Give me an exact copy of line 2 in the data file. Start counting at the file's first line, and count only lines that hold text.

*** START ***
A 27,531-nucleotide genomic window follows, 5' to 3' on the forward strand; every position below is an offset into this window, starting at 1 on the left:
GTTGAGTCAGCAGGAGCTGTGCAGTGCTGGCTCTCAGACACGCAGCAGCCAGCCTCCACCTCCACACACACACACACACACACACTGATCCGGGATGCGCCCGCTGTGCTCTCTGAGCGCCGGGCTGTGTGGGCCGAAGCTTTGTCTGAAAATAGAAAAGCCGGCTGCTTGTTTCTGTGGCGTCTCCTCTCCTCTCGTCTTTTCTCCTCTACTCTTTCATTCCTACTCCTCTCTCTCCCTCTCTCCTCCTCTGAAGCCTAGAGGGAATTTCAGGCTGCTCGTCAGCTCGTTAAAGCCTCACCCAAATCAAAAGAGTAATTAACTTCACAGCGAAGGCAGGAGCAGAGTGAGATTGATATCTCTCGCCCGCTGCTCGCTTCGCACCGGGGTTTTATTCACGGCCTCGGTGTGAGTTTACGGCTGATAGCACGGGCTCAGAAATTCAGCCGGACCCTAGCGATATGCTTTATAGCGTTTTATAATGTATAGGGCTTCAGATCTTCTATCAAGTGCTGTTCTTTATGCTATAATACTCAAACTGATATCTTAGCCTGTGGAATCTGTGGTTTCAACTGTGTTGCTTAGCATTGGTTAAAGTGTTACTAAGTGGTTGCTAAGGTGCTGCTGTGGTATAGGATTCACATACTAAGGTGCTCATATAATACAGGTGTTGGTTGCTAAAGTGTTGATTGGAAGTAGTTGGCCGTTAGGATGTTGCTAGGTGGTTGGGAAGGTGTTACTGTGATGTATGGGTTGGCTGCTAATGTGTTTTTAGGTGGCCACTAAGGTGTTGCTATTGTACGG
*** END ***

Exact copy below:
GTTGAGTCAGCAGGAGCTGTGCAGTGCTGGCTCTCAGACACGCAGCAGCCAGCCTCCACCTCCACACACACACACACACACACACTGATCCGGGATGCGCCCGCTGTGCTCTCTGAGCGCCGGGCTGTGTGGGCCGAAGCTTTGTCTGAAAATAGAAAAGCCGGCTGCTTGTTTCTGTGGCGTCTCCTCTCCTCTCGTCTTTTCTCCTCTACTCTTTCATTCCTACTCCTCTCTCTCCCTCTCTCCTCCTCTGAAGCCTAGAGGGAATTTCAGGCTGCTCGTCAGCTCGTTAAAGCCTCACCCAAATCAAAAGAGTAATTAACTTCACAGCGAAGGCAGGAGCAGAGTGAGATTGATATCTCTCGCCCGCTGCTCGCTTCGCACCGGGGTTTTATTCACGGCCTCGGTGTGAGTTTACGGCTGATAGCACGGGCTCAGAAATTCAGCCGGACCCTAGCGATATGCTTTATAGCGTTTTATAATGTATAGGGCTTCAGATCTTCTATCAAGTGCTGTTCTTTATGCTATAATACTCAAACTGATATCTTAGCCTGTGGAATCTGTGGTTTCAACTGTGTTGCTTAGCATTGGTTAAAGTGTTACTAAGTGGTTGCTAAGGTGCTGCTGTGGTATAGGATTCACATACTAAGGTGCTCATATAATACAGGTGTTGGTTGCTAAAGTGTTGATTGGAAGTAGTTGGCCGTTAGGATGTTGCTAGGTGGTTGGGAAGGTGTTACTGTGATGTATGGGTTGGCTGCTAATGTGTTTTTAGGTGGCCACTAAGGTGTTGCTATTGTACGG